The Sunflower: On the Possibilities and Limits of Forgiveness

The Sunflower: On the Possibilities and Limits of Forgiveness

by

Simon Wiesenthal

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Josek Character Analysis

Another of Simon’s friends in the camp. He is a businessman but Simon jokingly calls him “rabbi” because of his strong faith, which sometimes upsets Arthur. Like the others, Josek believes that Simon could not have forgiven Karl because Simon cannot forgive crimes that have been committed against others. Josek was also murdered in the concentration camps: one day he fell ill, and when he was unable to stand up to work, he was shot.

Josek Quotes in The Sunflower: On the Possibilities and Limits of Forgiveness

The The Sunflower: On the Possibilities and Limits of Forgiveness quotes below are all either spoken by Josek or refer to Josek. For each quote, you can also see the other characters and themes related to it (each theme is indicated by its own dot and icon, like this one:
Forgiveness and Compassion Theme Icon
). Note: all page numbers and citation info for the quotes below refer to the Schocken Books edition of The Sunflower: On the Possibilities and Limits of Forgiveness published in 1969.
Book 1: The Sunflower Quotes

One really begins to think that God is on leave. Otherwise the present state of things wouldn’t be possible […] What the old woman had said in no way shocked me, she had simply stated what I had long felt to be true.

Related Characters: Simon (speaker), Arthur, Josek
Page Number: 9
Explanation and Analysis:

“Why,” I asked, “is there no general law of guilt and expiation? Has every religion its own ethics, its own answers?”

“Probably, yes.”

Related Characters: Simon (speaker), Arthur (speaker), Karl, Josek
Page Number: 67
Explanation and Analysis:
Get the entire The Sunflower LitChart as a printable PDF.
The Sunflower: On the Possibilities and Limits of Forgiveness PDF

Josek Character Timeline in The Sunflower: On the Possibilities and Limits of Forgiveness

The timeline below shows where the character Josek appears in The Sunflower: On the Possibilities and Limits of Forgiveness. The colored dots and icons indicate which themes are associated with that appearance.
Book 1: The Sunflower
Religion and Moral Truth Theme Icon
...Simon describes his group, which consists of his old friend Arthur and a Jew named Josek, whom he describes as sensitive and deeply religious. Simon is amazed at Josek’s faith, even... (full context)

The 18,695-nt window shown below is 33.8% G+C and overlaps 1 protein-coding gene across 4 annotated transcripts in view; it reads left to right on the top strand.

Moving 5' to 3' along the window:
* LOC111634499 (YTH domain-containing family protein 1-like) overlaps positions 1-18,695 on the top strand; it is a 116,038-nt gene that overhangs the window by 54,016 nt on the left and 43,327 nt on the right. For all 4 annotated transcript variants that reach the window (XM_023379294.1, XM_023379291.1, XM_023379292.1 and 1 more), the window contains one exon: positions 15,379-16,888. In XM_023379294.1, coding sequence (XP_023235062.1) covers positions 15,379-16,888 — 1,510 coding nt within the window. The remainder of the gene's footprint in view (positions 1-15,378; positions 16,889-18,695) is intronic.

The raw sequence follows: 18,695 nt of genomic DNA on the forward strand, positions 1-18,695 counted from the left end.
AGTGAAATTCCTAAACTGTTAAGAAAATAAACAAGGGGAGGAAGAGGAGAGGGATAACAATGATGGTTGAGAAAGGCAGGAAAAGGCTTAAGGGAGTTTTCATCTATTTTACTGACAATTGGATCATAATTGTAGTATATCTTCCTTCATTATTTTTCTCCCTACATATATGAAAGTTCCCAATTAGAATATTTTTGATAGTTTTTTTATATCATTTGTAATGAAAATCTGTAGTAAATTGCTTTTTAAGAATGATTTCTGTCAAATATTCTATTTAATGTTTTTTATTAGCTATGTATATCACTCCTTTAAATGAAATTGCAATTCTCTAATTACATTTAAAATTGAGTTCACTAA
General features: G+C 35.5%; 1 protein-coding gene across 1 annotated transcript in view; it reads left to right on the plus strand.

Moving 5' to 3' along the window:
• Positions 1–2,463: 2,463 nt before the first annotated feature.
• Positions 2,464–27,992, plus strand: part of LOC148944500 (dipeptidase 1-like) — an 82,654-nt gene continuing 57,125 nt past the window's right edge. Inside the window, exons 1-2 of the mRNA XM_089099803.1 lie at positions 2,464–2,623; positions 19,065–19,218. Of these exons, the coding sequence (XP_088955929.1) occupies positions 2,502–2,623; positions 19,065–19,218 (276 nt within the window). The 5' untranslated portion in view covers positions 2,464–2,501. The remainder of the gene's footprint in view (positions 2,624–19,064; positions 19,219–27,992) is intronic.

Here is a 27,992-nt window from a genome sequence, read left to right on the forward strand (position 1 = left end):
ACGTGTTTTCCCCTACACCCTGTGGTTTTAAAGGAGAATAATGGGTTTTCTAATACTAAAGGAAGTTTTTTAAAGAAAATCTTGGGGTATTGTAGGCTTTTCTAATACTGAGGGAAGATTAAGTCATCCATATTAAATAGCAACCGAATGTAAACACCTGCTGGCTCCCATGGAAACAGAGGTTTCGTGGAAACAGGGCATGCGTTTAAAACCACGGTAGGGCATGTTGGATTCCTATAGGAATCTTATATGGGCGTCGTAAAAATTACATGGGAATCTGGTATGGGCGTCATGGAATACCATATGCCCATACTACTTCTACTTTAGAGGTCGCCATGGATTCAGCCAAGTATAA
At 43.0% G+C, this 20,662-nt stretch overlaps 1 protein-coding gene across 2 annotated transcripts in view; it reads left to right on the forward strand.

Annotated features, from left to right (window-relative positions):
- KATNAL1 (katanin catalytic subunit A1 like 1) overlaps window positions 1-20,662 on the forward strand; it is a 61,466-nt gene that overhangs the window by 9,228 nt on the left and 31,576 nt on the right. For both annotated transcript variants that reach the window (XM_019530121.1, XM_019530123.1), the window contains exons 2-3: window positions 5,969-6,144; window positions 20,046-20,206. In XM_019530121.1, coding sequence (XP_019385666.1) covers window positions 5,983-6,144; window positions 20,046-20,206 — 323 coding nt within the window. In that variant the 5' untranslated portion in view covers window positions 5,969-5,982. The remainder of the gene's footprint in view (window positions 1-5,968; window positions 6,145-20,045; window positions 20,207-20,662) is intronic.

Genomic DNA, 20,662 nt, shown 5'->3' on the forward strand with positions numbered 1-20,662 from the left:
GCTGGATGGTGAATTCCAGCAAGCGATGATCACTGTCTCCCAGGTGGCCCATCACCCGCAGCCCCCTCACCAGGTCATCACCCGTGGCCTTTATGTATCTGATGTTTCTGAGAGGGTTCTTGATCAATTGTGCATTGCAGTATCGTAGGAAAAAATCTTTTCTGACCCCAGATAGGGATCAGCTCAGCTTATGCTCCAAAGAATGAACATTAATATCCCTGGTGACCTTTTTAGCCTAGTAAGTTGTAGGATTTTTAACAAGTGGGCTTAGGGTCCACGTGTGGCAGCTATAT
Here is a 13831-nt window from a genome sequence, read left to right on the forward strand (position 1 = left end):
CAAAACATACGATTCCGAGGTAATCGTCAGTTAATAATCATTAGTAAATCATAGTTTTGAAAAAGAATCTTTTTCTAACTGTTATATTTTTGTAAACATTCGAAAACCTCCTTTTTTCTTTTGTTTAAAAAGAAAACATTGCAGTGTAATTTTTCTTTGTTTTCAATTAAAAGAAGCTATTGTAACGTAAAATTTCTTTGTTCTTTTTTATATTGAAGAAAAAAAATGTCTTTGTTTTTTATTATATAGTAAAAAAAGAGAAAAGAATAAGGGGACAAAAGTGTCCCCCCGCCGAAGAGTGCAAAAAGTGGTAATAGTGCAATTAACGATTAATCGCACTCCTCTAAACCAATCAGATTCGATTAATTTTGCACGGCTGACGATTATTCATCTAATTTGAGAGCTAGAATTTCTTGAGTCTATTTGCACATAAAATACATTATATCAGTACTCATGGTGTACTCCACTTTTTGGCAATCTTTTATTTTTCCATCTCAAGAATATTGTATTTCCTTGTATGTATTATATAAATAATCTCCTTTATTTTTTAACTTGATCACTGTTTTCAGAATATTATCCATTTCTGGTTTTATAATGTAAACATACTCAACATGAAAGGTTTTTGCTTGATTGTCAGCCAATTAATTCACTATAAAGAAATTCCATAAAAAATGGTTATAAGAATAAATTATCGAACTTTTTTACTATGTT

Religion and Moral Truth Theme Icon
In fact, Josek was so steadfast in his faith that he often seemed entirely unaware of the bleak... (full context)
Religion and Moral Truth Theme Icon
Arthur interrupted Josek, saying that the Jews may have been made out of this earth, but the camp... (full context)
Remembrance Theme Icon
When the prisoners arrive back at the camp, Simon sees Arthur and Josek, and joins them for dinner. Arthur notes that Simon looks depressed. Simon looks over at... (full context)
Forgiveness and Compassion Theme Icon
...five men who had been shot that day. He hesitates, but then tells Arthur and Josek Karl’s story. (full context)
Forgiveness and Compassion Theme Icon
Religion and Moral Truth Theme Icon
Josek remains with Simon. He says he had worried that Simon might actually forgive Karl, because... (full context)
Forgiveness and Compassion Theme Icon
Religion and Moral Truth Theme Icon
Remembrance Theme Icon
Josek explains that he believes in Haolam Emes (which he defines as another world where humans... (full context)
Forgiveness and Compassion Theme Icon
Simon asks what Josek thinks of Karl’s repentance and the fact that he was truly in torment over his... (full context)
Forgiveness and Compassion Theme Icon
...past. The rest of the day he works in a trance. That night, he tells Josek and Arthur of Karl’s death. They are not particularly interested, but tell Simon that he... (full context)
Anti-Semitism and Dehumanization Theme Icon
...during an epidemic of typhus. Adam was sent to the pipe after spraining his ankle. Josek and Simon were separated, and one day Simon found out that Josek had gotten a... (full context)
Christopher Hollis
Forgiveness and Compassion Theme Icon
Religion and Moral Truth Theme Icon
Anti-Semitism and Dehumanization Theme Icon
Hollis addresses the arguments made by Arthur and Josek: that Simon could not forgive sins committed against someone else. Hollis argues that Karl’s crime... (full context)